The CMS hit its first target for tying more Medicare spending to industry performance on quality and cost-containment.
An estimated 30% of Medicare spending outside of managed care is now in so-called alternative payment models, such as accountable care and bundled payments. The alternative models include financial incentives for hospitals, doctors and other providers to meet quality and savings targets.
That's up from 20% in 2014. Federal officials announced last year a push to move 30% of Medicare's non-managed-care spending into such contracts by the end of 2016 and 50% by 2018. About $117 billion of $380 billion in Medicare spending was tied to alternative contracts at the start of the year, the agency said.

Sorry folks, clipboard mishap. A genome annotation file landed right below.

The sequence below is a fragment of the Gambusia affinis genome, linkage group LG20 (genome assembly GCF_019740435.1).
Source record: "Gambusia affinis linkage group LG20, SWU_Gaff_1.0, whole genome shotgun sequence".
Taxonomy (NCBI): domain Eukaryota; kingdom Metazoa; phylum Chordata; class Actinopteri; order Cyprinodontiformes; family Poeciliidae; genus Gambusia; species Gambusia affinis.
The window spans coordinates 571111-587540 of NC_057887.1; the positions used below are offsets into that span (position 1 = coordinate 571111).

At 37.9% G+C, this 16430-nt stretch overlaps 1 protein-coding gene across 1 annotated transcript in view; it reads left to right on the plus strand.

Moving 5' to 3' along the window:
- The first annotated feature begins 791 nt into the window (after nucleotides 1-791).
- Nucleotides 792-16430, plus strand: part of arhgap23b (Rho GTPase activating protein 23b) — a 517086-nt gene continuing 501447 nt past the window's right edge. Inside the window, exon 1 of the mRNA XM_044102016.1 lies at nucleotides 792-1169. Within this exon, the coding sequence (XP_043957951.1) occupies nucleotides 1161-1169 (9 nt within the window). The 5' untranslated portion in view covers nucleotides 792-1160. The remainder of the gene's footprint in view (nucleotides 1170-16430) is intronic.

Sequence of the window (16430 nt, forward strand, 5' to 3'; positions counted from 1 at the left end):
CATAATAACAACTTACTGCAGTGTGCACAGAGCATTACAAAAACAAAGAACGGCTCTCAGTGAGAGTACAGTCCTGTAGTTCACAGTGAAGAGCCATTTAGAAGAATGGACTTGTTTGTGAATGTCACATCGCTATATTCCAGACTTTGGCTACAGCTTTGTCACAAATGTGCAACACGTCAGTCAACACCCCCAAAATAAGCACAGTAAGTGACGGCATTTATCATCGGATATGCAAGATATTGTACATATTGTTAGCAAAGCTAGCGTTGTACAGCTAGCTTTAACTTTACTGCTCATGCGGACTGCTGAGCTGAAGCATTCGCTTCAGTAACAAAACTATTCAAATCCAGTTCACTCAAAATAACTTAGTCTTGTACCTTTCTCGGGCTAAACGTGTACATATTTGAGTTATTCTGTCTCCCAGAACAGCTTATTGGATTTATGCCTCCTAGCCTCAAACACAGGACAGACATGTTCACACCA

“With the January 2016 announcement of 121 new ACOs as well as greater provider participation in other models, HHS today estimates that it has achieved that goal well ahead of schedule,” the agency said.
Growth in accountable care, which was launched in 2012 under the Affordable Care Act, was a major reason the CMS reached its 30% target. ACOs accounted for three-quarters of the targeted amount. Medicare's rapid push into accountable care and bundled payments has so far not been smooth. There have been some high-profile exits, mixed performance on savings, and industry pushback that has forced the CMS to make changes to maintain its momentum.